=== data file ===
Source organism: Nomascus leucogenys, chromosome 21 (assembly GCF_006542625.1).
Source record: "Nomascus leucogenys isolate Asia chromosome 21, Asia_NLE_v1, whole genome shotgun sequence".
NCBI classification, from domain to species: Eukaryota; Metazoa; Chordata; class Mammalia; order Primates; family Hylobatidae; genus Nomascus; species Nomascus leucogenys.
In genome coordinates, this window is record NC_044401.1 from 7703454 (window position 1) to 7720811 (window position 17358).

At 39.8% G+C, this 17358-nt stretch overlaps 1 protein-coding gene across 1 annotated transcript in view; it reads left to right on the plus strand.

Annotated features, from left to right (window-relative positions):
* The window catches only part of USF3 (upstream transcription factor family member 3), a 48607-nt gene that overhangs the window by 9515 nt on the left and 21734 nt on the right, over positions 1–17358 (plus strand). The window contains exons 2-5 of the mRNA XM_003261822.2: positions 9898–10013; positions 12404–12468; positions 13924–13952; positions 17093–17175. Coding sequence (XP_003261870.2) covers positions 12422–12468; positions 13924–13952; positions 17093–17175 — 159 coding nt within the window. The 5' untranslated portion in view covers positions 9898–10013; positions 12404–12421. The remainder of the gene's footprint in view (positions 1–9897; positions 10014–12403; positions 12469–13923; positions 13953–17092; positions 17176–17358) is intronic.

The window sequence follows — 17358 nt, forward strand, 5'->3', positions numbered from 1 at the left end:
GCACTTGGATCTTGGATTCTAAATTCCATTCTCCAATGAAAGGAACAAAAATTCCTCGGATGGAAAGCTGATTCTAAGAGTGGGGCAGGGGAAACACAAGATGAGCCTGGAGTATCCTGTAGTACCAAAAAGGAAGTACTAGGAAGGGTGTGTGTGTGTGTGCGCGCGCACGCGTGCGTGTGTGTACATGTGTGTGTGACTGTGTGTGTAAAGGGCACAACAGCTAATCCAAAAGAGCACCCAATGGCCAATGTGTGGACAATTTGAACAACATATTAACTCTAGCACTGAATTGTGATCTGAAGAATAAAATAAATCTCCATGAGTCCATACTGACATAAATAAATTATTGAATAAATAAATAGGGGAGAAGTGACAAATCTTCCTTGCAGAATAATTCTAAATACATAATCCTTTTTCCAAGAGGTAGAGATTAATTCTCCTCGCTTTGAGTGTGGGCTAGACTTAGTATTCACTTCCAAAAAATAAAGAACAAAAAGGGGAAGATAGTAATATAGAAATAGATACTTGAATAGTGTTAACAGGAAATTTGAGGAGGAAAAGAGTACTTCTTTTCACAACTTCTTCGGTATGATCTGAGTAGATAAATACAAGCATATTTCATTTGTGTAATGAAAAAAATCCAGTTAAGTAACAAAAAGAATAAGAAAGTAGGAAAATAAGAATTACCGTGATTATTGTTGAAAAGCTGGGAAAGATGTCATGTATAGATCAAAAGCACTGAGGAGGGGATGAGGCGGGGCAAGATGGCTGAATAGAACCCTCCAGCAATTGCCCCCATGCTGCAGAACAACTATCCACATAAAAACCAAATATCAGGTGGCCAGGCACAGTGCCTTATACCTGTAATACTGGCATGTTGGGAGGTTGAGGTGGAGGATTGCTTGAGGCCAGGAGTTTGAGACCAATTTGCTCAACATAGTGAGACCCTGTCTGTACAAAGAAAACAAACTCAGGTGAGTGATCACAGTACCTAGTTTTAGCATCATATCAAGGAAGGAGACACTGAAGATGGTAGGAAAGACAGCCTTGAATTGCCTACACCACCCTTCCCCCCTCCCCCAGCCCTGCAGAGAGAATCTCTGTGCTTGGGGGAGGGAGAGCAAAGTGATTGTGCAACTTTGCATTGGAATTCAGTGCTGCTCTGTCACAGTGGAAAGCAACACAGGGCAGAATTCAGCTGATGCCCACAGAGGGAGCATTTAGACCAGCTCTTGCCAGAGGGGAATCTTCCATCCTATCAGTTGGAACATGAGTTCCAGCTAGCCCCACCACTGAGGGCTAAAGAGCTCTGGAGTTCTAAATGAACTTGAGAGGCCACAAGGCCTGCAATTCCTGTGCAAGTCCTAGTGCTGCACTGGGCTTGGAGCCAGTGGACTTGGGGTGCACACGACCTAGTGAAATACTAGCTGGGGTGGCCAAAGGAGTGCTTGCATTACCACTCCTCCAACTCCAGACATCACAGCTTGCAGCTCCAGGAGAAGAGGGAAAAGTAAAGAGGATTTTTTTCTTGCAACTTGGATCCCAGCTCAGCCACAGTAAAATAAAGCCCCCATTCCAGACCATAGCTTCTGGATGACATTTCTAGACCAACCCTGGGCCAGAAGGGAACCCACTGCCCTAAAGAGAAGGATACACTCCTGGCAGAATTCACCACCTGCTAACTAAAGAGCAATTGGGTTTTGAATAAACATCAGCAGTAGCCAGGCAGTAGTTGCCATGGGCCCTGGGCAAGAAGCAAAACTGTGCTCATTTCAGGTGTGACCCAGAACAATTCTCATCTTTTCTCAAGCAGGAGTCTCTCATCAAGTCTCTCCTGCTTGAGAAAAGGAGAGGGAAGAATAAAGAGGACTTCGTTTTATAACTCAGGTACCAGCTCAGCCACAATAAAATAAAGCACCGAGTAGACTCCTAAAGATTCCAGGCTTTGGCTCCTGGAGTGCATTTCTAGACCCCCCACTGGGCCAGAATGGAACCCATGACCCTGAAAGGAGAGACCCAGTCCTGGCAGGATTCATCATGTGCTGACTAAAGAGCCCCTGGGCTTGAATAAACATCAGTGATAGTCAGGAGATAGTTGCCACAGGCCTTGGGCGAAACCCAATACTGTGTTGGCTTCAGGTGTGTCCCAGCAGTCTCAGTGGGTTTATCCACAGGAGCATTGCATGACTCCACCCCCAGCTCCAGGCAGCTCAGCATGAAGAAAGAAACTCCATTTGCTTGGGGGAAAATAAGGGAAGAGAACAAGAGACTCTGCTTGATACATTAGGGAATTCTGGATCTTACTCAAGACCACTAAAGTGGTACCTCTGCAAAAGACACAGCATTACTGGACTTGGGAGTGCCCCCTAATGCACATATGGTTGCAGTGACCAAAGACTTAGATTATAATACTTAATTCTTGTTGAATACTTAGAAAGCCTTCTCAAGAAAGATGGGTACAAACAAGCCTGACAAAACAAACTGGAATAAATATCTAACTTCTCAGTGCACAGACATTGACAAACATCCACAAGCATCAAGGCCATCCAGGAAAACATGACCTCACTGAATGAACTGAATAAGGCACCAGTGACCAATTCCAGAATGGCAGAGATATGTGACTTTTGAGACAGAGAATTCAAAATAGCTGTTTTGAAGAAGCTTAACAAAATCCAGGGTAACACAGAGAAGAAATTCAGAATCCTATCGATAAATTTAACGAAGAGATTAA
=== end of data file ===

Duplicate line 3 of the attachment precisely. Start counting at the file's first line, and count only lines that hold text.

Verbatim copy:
NCBI classification, from domain to species: Eukaryota; Metazoa; Chordata; class Mammalia; order Primates; family Hylobatidae; genus Nomascus; species Nomascus leucogenys.